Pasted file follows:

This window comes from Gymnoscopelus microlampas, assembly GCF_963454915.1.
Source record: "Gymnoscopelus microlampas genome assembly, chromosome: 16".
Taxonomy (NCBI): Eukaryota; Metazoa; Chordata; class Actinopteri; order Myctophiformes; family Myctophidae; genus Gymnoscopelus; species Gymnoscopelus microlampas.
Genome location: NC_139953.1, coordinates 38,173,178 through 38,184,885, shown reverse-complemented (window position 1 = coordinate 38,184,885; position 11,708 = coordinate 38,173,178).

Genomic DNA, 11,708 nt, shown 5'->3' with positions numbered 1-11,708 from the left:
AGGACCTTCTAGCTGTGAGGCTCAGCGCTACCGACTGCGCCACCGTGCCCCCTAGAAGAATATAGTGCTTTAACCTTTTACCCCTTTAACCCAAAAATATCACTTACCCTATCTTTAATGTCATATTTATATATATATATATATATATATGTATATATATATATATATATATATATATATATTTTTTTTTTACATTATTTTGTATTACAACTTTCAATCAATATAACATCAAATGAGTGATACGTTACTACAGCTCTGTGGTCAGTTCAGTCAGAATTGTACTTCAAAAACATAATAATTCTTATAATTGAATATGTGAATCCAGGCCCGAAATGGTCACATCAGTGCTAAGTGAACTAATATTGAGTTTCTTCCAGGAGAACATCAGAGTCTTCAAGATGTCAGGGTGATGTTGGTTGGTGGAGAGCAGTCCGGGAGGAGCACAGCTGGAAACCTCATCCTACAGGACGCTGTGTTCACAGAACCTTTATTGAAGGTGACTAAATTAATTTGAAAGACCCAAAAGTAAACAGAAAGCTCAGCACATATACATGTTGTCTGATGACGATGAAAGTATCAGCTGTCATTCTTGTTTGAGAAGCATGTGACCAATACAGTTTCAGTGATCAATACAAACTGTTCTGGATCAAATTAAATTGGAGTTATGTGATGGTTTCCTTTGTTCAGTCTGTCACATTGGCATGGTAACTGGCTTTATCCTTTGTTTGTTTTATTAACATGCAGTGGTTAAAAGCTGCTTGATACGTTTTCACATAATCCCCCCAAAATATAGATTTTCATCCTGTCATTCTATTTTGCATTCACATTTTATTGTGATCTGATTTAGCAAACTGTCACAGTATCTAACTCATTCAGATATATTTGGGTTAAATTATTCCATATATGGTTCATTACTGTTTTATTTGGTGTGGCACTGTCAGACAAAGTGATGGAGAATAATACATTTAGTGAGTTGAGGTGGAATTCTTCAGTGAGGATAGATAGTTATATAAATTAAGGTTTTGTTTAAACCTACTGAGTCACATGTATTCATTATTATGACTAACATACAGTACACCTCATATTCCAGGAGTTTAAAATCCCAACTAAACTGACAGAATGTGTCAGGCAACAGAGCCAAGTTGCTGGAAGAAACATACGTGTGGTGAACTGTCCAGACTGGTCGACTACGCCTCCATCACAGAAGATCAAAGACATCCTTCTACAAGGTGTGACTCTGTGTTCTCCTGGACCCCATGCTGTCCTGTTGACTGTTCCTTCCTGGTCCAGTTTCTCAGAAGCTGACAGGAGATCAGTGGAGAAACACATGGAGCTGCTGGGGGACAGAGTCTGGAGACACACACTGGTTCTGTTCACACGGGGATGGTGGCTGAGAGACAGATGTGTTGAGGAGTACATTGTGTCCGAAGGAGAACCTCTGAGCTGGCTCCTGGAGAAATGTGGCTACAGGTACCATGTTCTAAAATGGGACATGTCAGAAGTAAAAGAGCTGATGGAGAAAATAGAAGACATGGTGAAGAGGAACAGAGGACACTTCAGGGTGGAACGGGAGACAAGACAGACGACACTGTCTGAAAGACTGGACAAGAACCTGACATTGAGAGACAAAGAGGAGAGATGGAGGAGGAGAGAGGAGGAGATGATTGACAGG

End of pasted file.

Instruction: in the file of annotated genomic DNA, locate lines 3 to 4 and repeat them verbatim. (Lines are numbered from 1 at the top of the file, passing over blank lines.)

Taxonomy (NCBI): Eukaryota; Metazoa; Chordata; class Actinopteri; order Myctophiformes; family Myctophidae; genus Gymnoscopelus; species Gymnoscopelus microlampas.
Genome location: NC_139953.1, coordinates 38,173,178 through 38,184,885, shown reverse-complemented (window position 1 = coordinate 38,184,885; position 11,708 = coordinate 38,173,178).